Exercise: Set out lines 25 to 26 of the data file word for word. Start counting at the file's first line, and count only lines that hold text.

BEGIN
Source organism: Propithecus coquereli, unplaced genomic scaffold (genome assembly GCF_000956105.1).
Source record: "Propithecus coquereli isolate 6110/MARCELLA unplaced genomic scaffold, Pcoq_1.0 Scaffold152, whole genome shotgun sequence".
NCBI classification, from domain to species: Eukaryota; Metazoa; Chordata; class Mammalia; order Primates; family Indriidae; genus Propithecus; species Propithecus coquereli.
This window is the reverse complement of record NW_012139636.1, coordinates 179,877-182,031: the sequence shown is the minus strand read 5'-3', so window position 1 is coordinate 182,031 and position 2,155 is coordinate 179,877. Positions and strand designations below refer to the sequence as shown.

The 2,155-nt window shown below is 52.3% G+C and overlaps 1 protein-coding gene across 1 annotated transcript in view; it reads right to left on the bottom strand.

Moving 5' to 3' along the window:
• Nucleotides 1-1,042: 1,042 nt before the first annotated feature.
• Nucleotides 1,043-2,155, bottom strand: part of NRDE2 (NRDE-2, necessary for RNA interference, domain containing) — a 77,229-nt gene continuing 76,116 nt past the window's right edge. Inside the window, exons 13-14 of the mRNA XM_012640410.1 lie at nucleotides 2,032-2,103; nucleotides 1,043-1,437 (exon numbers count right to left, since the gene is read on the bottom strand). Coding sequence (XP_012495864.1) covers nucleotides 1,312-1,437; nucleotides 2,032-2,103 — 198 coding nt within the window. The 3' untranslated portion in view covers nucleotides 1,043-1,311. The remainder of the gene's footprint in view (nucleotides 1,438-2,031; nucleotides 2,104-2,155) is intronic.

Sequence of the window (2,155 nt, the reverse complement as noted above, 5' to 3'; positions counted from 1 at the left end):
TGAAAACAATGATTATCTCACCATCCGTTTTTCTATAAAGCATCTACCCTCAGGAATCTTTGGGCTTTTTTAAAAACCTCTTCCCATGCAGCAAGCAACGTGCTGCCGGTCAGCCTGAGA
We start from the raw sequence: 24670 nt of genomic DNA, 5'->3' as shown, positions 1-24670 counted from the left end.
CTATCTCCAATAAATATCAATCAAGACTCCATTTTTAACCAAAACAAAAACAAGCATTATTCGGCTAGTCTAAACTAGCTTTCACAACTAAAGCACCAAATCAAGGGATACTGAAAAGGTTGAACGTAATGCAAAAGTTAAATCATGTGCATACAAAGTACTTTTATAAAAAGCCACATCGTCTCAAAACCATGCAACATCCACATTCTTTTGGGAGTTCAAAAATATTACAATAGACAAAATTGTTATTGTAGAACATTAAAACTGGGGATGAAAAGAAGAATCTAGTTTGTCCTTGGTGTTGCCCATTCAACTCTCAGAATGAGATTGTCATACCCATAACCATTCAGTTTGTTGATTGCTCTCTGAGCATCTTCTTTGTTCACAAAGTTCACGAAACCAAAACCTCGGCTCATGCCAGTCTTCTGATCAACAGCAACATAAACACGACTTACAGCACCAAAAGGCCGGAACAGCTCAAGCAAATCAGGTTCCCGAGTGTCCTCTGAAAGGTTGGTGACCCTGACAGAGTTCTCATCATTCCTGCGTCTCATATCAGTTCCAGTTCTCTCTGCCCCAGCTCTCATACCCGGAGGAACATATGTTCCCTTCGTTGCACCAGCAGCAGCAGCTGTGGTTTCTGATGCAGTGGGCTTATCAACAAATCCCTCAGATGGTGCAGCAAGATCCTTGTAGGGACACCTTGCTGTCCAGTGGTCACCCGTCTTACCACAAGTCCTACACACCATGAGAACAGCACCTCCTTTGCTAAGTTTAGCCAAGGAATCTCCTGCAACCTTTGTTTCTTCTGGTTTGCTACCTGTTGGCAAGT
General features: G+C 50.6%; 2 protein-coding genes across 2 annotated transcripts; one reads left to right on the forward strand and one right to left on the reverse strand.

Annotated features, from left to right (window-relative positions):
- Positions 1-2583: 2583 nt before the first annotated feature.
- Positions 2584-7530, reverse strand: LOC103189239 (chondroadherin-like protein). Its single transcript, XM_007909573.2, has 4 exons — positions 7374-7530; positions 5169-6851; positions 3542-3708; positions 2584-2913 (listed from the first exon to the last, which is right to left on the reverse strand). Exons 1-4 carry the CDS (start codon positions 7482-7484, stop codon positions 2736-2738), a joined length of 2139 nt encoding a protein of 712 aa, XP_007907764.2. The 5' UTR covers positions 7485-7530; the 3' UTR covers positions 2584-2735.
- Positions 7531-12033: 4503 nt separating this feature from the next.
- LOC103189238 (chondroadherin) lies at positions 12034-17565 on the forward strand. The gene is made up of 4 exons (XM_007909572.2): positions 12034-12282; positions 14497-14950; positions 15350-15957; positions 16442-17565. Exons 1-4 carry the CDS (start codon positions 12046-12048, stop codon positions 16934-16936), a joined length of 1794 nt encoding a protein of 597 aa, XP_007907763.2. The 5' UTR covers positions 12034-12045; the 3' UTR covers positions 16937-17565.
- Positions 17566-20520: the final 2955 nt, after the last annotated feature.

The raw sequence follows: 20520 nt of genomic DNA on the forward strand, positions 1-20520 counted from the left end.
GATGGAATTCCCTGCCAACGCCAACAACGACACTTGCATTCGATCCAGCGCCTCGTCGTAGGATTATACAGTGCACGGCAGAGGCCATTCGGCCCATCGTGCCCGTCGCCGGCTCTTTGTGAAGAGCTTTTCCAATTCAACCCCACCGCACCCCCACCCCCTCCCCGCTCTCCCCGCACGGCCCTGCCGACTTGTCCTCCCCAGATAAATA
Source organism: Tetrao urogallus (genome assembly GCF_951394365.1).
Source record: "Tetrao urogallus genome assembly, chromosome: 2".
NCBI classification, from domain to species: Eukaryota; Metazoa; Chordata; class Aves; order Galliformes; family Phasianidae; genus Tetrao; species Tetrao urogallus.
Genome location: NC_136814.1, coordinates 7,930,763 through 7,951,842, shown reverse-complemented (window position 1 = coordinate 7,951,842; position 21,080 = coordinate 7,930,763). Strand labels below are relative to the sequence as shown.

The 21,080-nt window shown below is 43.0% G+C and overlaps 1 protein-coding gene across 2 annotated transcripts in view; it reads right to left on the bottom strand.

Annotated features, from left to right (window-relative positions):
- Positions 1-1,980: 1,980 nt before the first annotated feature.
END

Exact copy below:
Genome location: NC_136814.1, coordinates 7,930,763 through 7,951,842, shown reverse-complemented (window position 1 = coordinate 7,951,842; position 21,080 = coordinate 7,930,763). Strand labels below are relative to the sequence as shown.

The 21,080-nt window shown below is 43.0% G+C and overlaps 1 protein-coding gene across 2 annotated transcripts in view; it reads right to left on the bottom strand.